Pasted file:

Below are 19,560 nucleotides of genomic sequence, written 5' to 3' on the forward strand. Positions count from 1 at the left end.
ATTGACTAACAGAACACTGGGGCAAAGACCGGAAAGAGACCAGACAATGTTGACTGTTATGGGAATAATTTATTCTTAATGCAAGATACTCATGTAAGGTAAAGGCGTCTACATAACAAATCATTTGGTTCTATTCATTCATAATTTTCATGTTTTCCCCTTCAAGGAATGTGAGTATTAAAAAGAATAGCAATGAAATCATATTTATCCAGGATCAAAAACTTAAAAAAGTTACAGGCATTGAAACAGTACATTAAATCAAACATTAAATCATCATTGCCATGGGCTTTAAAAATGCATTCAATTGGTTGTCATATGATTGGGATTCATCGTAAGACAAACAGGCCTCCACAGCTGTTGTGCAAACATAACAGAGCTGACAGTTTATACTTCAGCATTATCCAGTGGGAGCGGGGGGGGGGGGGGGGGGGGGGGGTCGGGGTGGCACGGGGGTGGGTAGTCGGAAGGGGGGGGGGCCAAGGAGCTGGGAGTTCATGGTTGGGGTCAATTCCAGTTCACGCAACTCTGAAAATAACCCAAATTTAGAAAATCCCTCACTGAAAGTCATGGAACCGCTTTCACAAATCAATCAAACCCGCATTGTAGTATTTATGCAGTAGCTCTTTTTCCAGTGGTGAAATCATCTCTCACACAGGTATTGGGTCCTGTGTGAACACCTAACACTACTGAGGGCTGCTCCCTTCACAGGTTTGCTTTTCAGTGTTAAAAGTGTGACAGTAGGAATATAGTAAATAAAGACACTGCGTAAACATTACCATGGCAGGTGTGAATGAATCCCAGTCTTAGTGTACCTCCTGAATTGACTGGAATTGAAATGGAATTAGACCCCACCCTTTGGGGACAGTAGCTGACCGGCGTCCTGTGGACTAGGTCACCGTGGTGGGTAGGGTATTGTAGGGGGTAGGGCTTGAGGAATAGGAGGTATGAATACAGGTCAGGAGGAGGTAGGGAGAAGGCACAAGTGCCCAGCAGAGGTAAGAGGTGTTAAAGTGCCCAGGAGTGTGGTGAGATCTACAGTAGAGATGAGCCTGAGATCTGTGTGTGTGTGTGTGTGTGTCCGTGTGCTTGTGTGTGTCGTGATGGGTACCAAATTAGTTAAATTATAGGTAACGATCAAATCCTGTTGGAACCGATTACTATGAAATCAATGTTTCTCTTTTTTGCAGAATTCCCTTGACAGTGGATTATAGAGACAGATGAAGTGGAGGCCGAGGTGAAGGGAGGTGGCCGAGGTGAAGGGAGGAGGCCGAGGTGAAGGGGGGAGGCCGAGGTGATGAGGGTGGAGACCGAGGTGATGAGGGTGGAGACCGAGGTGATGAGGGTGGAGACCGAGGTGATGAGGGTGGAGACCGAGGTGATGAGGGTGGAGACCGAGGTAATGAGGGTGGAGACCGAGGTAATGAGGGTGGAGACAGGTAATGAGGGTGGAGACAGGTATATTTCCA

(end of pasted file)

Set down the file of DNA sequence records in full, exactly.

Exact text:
Below are 19,560 nucleotides of genomic sequence, written 5' to 3' on the forward strand. Positions count from 1 at the left end.
ATTGACTAACAGAACACTGGGGCAAAGACCGGAAAGAGACCAGACAATGTTGACTGTTATGGGAATAATTTATTCTTAATGCAAGATACTCATGTAAGGTAAAGGCGTCTACATAACAAATCATTTGGTTCTATTCATTCATAATTTTCATGTTTTCCCCTTCAAGGAATGTGAGTATTAAAAAGAATAGCAATGAAATCATATTTATCCAGGATCAAAAACTTAAAAAAGTTACAGGCATTGAAACAGTACATTAAATCAAACATTAAATCATCATTGCCATGGGCTTTAAAAATGCATTCAATTGGTTGTCATATGATTGGGATTCATCGTAAGACAAACAGGCCTCCACAGCTGTTGTGCAAACATAACAGAGCTGACAGTTTATACTTCAGCATTATCCAGTGGGAGCGGGGGGGGGGGGGGGGGGGGGGGGTCGGGGTGGCACGGGGGTGGGTAGTCGGAAGGGGGGGGGGCCAAGGAGCTGGGAGTTCATGGTTGGGGTCAATTCCAGTTCACGCAACTCTGAAAATAACCCAAATTTAGAAAATCCCTCACTGAAAGTCATGGAACCGCTTTCACAAATCAATCAAACCCGCATTGTAGTATTTATGCAGTAGCTCTTTTTCCAGTGGTGAAATCATCTCTCACACAGGTATTGGGTCCTGTGTGAACACCTAACACTACTGAGGGCTGCTCCCTTCACAGGTTTGCTTTTCAGTGTTAAAAGTGTGACAGTAGGAATATAGTAAATAAAGACACTGCGTAAACATTACCATGGCAGGTGTGAATGAATCCCAGTCTTAGTGTACCTCCTGAATTGACTGGAATTGAAATGGAATTAGACCCCACCCTTTGGGGACAGTAGCTGACCGGCGTCCTGTGGACTAGGTCACCGTGGTGGGTAGGGTATTGTAGGGGGTAGGGCTTGAGGAATAGGAGGTATGAATACAGGTCAGGAGGAGGTAGGGAGAAGGCACAAGTGCCCAGCAGAGGTAAGAGGTGTTAAAGTGCCCAGGAGTGTGGTGAGATCTACAGTAGAGATGAGCCTGAGATCTGTGTGTGTGTGTGTGTGTGTCCGTGTGCTTGTGTGTGTCGTGATGGGTACCAAATTAGTTAAATTATAGGTAACGATCAAATCCTGTTGGAACCGATTACTATGAAATCAATGTTTCTCTTTTTTGCAGAATTCCCTTGACAGTGGATTATAGAGACAGATGAAGTGGAGGCCGAGGTGAAGGGAGGTGGCCGAGGTGAAGGGAGGAGGCCGAGGTGAAGGGGGGAGGCCGAGGTGATGAGGGTGGAGACCGAGGTGATGAGGGTGGAGACCGAGGTGATGAGGGTGGAGACCGAGGTGATGAGGGTGGAGACCGAGGTGATGAGGGTGGAGACCGAGGTAATGAGGGTGGAGACCGAGGTAATGAGGGTGGAGACAGGTAATGAGGGTGGAGACAGGTATATTTCCA